My loving message to teens

As a lot of you know, I’m a Wizard101 fanatic.  I like this game for several reasons: (1) the game centers around a school of wizardry.  Harry Potterish – yes, but the game is quite different.  (2) I have met some really interesting people, both young and old, on this game, two of which turned out to be aspiring authors, and (3) I get to participate in a lot of online discussions with young people and teens (yes, they know I’m a parent).

Late last night I was playing the game when another player joined in a battle I was in.  After we chatted for a while, moving from one level to the next in a dungeon, she said she was a teen, and then decided to tell me she was very, very angry with her mom because her mom snooped in her room and found some pot.   Her mom also went through some other things in her room and took some things away.  She couldn’t get over the fact that her mom was so disrespectful of her privacy and it wasn’t like she was “doing crack or something.”

I offered my ‘ear’ and listened, but gave no advice.  You have to be careful in these online games.  However, it got me thinking after I logged off.  Part of me sympathized with her.  I remember times as a teen feeling angry at my mom for reading my diary and going through my things, especially since I was a ‘good girl’.  I didn’t smoke, drink, sneak out of the house.  I was an honor roll kid, polite, a member of Who’s Who Among American High School Students.  I was a goody two shoes.  In that sense, I could relate to this poor girl’s feelings of betrayal.  There should be a room in a home where kids can go and feel safe, that their things are their things.

But then the mom in me kicked in.  Her mom was probably worried, scared.  She probably noticed a change in her daughter that she couldn’t pin point.  Maybe her mom tried to talk to her and the daughter withdrew.  Maybe there was a horrible relationship there to begin with.  Maybe, mom is just a snoop and wanted to know everything and anything going on in her daughter’s life.

My mom told me once:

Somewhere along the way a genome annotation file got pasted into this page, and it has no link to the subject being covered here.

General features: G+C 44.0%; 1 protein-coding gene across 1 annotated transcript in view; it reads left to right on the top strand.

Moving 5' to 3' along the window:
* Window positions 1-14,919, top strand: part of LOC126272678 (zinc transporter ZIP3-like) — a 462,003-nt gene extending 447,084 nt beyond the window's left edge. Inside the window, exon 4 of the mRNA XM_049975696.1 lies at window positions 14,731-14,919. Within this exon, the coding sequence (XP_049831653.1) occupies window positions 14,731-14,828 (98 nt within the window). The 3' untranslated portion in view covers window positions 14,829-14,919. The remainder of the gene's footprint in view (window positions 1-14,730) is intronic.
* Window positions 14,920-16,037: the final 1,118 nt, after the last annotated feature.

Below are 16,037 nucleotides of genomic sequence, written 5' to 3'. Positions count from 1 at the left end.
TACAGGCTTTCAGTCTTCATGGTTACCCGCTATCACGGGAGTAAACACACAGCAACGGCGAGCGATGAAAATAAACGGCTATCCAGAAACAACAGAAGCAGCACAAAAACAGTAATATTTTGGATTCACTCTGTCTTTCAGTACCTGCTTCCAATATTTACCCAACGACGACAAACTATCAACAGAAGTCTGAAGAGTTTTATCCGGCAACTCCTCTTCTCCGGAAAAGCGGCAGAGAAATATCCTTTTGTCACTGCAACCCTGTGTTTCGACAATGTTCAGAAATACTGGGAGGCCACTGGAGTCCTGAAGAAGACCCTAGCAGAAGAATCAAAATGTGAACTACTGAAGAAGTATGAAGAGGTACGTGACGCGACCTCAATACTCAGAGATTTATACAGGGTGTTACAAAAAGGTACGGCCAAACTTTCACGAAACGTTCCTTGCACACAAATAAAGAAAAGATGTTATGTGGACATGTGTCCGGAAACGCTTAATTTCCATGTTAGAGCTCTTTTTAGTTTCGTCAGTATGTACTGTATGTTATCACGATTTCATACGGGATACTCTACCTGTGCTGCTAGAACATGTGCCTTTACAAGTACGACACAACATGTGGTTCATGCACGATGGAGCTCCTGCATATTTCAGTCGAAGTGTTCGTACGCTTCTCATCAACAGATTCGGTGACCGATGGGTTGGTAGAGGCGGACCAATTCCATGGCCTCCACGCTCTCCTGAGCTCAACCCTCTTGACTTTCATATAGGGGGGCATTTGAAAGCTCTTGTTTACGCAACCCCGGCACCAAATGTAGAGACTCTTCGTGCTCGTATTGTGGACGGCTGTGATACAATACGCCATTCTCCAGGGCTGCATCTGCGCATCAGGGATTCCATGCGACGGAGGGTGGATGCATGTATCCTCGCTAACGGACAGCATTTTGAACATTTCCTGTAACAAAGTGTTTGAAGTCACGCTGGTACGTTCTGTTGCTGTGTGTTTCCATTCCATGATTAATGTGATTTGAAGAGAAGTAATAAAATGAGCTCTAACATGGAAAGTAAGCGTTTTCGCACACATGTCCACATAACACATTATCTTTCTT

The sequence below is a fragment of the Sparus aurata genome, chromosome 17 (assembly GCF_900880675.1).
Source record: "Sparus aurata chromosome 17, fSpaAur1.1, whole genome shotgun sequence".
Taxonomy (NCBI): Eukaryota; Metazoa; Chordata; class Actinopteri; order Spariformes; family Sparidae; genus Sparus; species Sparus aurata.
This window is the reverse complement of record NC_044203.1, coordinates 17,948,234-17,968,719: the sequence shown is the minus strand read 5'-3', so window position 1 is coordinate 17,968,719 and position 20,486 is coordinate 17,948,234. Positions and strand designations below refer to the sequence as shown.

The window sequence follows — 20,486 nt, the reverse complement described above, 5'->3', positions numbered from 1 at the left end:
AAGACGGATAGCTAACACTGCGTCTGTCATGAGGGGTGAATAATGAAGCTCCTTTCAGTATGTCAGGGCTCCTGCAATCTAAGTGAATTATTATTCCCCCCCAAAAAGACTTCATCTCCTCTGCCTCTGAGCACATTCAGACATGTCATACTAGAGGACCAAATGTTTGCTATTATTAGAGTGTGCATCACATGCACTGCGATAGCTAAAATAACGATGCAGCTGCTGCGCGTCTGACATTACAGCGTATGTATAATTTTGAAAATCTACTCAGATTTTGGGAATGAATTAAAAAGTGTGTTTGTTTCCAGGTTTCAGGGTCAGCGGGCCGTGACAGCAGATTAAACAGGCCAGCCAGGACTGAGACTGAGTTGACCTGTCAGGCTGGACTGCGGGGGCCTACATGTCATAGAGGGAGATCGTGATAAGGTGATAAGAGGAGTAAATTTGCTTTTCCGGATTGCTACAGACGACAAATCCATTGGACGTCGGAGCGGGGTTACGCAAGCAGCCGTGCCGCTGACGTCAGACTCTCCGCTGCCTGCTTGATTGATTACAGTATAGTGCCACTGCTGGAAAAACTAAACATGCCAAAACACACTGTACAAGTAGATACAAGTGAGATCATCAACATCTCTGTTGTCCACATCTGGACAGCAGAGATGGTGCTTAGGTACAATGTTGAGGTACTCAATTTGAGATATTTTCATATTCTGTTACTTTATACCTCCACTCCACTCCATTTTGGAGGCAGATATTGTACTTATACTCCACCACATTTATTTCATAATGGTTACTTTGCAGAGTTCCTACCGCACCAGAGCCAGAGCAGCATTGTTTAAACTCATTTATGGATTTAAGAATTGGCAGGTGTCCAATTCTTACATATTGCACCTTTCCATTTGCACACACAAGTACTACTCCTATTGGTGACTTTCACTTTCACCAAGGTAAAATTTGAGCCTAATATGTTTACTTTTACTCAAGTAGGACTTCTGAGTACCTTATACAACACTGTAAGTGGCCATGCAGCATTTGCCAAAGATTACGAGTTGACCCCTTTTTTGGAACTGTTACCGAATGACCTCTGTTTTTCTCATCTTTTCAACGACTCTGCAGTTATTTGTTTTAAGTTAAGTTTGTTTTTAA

“You live in my house. You have no privacy.”

That always stuck with me.  “You live in my house.”  To a teen, that one word ‘my’ can make one feel so isolated, like a visitor in your own home.  I remember thinking then, “I thought this was our home.”  Sad thing is, I’ve said the same thing to my kids, but I digress.

To the young girl online and to all other teens, please listen up.  Parents aren’t perfect.  We make mistakes.  We say things perhaps we shouldn’t say, but there is one thing that holds steady for 99% of us – we love you.  We care about you and what happens to you.  Sometimes we have to rely on our gut instincts, especially if our kids aren’t honest and opening up to us.  Don’t get me wrong.  I totally get it.  I was a teen once, too.  That’s why you as a teen are at such a disadvantage.  You can’t see both sides of the coin.  While it may make you angry that your parents snoop and interfere, try to imagine your life with parents who didn’t care what you did or where you went or who you went with.  Love makes us do some extreme things.  Our only thoughts are to keep you safe.  And while we know we can’t protect you from everything, that doesn’t stop us from trying.

As for the pot:  I’m not going to preach.  I’d be a liar to say I didn’t try it when I got older.  I can’t tell you I didn’t get involved with the wrong crowd in my early 20s.  I can’t say I didn’t do other drugs I wish I hadn’t done.  There was a time in my life I felt so alone, like there was no way out.  A time when I felt no one loved me or needed me.  A time when I wanted to forget…to not feel the pain.

But I was wrong.  Oh, God, how I was wrong.  To all you precious, unique and beautiful teens…you may think pot is okay, but it’s not.  It’s a band aid, sweetheart.  Getting high, whether with drugs or alcohol, is not the answer.  I know.  I’ve been there.  If you can’t talk to your parents about what’s bugging you, find someone you can talk to.  Drugs aren’t the answer.  Believe me.  Someday you’ll meet someone who cares about you and loves you, and someday you will have children of your own.  Someday, you’ll understand what it means to love someone so much that you would lay down your life to protect him or her.  That’s the life of a parent. That’s the pain we live with every day.  We worry. We love.  We care.